Sabbatical: A Change of Perspective


In my last post, I spoke about the challenge of avoiding boredom with so much uncommitted time. Over the last two months that challenge has been recast as "what could I do now" rather than "what will do I do now". With a pocketful of free time and a little imagination, I have an unusual opportunity to explore, learn and try new things. That is why I chose travel as the medium for my sabbatical. Yet, travel is not the challenge. I have found many new places to explore and activities to try. My challenge is the time between trips. I think the effectiveness of this sabbatical will be measured in how I learn to handle the interim periods.

At first, the time at home was uncomfortable. No work to re-engage, no buddies to tell about my adventures and, after getting rested, I was anxious to get back on the road rather than mull over what changes or development opportunities I might consider. After the second long trip, my time at home was a bit easier. I was ready to rest and ready to consider my options for home and future travel.

Instead of boredom, I had planning to do, writing to catch up on, and time with family to enjoy. I learned a lot on this last trip and made note of what to change for my next trip in light of that learning. I also realized that though I have a pocketful of free time, I tend to maintain the old habit of thinking I am "too busy" to respond to invitations or last minute opportunities for fun when I am at home.

I spent years focused on work and what needed to get done- both work at home and work at the job. The to do list never ended and I often thought I was too busy to do anything that was not on my "schedule". Now, I have no set schedule. Last week, I realized my daughter needed a babysitter at the last minute. At first, I didn't think too much about it- I live 2 hours away and - no wait, I have no schedule and I am ONLY two hours away so why not help out?!

See? A new paradigm. We even went to the Scott Antiques Market the next day- I had never even considered it before because.... "I was too busy". I am not too busy to babysit. I am not too busy to go shopping. I am not too busy to play the uke. Perhaps this needs to be my new mantra- I Am Not Too Busy.

Instead of keeping the old habit of planning life around an overstuffed calendar, the luxury of time gives me the freedom to plan my life- period. This is a new habit I want to maintain into the next career. I am rarely so busy that I cannot enjoy life. I have time to do the things I choose to do by making them a priority. 

You might ask if I am still concerned about boredom when I am at home. Honestly, it is a fleeting thought every morning when I complete the breakfast dishes - "Now what?". Trip planning or arranging an outing with the grandkids helps, but there is still that nagging thought. Probably because a lifetime of "gainful employment" has stilted my perspective of what is significant work. I am making progress towards defining what is significant in my life and what was simply required to make a living. What I choose to do next needs to align with what is significant in my life.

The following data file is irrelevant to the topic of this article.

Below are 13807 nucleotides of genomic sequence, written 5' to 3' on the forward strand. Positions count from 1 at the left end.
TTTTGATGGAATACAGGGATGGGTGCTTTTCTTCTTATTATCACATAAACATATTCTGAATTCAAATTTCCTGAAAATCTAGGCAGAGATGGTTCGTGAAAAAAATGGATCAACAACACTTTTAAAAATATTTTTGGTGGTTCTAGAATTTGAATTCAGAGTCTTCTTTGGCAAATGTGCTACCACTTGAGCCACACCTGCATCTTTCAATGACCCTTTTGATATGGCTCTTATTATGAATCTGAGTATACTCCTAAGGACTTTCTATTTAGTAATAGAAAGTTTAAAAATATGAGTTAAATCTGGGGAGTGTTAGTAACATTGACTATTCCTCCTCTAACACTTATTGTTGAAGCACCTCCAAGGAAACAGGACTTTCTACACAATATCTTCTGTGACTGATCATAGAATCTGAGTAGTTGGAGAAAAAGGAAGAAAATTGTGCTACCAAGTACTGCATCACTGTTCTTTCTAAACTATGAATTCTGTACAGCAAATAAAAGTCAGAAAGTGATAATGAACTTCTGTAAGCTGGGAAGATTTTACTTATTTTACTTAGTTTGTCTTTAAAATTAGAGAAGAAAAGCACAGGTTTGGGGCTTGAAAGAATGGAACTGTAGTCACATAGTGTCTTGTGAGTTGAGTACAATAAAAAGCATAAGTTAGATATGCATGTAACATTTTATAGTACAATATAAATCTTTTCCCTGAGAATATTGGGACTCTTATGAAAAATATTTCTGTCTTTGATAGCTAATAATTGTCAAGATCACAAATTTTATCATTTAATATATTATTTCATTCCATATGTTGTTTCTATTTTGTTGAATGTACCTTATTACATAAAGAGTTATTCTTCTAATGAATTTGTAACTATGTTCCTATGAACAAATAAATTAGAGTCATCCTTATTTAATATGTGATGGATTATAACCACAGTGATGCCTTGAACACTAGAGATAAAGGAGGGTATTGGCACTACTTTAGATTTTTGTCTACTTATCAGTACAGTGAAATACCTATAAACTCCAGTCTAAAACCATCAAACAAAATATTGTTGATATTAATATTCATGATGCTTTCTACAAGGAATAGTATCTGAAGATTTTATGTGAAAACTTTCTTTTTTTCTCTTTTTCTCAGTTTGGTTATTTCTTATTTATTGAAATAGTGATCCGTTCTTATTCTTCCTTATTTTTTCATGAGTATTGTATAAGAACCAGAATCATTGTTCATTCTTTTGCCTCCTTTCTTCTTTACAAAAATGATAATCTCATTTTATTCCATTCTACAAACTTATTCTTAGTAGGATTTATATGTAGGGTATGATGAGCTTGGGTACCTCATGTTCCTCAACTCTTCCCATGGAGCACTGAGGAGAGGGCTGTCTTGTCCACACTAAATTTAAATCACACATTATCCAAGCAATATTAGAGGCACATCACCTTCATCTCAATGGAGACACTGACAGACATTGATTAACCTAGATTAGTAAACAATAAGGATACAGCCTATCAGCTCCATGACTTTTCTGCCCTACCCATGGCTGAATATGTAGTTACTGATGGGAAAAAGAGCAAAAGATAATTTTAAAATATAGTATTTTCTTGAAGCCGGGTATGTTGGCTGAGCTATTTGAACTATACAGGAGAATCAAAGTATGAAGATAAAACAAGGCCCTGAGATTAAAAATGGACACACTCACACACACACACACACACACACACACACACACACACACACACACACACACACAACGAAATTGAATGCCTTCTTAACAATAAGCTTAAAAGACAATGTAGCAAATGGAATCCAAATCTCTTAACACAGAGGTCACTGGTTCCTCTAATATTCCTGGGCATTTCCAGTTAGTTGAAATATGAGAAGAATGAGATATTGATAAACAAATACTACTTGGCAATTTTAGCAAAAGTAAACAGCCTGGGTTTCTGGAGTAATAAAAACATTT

And that choice is never far from my conscious thought. We have planned and saved for this trip, but I am aware that, eventually, this sabbatical will end. My goal is to have several interesting options to pursue whether it is a business of my own, a completely new career or build on what I have already accomplished. This is always a loose thread that appears somewhere during the day, especially when we are back at the apartment between trips.


On a similar note, I have been thinking more about what makes work significant. By that I mean, work that has lasting impact and that achieves something worthwhile. Even though my present is all about getting refreshed and ready rather than jumping into something, my search for "what's next" is being shaped by my desire to contribute in a way that aligns with what is important in my life. 

The third month of sabbatical has been far more relaxed than the first two months. I am taking more time to do my tasks, considering new ways to do things, and adding more enjoyable activities to my list. Whereas the first two months of sabbatical I was longing to return to the safe schedule of work life, by the end of the third month, I am quite content to leave the whole concept of a work life on hold for a while. I really do need the break and I am finally beginning to embrace the idea of not working, at least for a while.